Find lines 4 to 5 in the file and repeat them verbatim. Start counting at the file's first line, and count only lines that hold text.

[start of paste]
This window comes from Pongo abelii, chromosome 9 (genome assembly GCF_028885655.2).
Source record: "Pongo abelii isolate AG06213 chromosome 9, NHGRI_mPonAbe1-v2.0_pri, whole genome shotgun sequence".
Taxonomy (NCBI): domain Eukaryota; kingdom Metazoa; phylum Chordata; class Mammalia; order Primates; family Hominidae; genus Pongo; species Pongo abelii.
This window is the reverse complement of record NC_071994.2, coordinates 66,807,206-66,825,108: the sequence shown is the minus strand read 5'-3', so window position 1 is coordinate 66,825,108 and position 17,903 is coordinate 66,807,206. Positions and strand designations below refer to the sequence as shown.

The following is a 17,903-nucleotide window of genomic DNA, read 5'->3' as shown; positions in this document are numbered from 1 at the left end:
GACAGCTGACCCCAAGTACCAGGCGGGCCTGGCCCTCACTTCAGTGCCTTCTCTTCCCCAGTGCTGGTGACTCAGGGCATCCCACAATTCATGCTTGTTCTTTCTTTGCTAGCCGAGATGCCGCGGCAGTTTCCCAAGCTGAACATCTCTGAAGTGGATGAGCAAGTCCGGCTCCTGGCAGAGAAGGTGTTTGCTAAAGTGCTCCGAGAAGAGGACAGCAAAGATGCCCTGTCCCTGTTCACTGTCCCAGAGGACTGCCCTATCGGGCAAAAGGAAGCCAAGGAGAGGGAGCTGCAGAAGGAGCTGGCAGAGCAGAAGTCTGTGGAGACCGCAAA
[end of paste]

This window is the reverse complement of record NC_071994.2, coordinates 66,807,206-66,825,108: the sequence shown is the minus strand read 5'-3', so window position 1 is coordinate 66,825,108 and position 17,903 is coordinate 66,807,206. Positions and strand designations below refer to the sequence as shown.

The following is a 17,903-nucleotide window of genomic DNA, read 5'->3' as shown; positions in this document are numbered from 1 at the left end: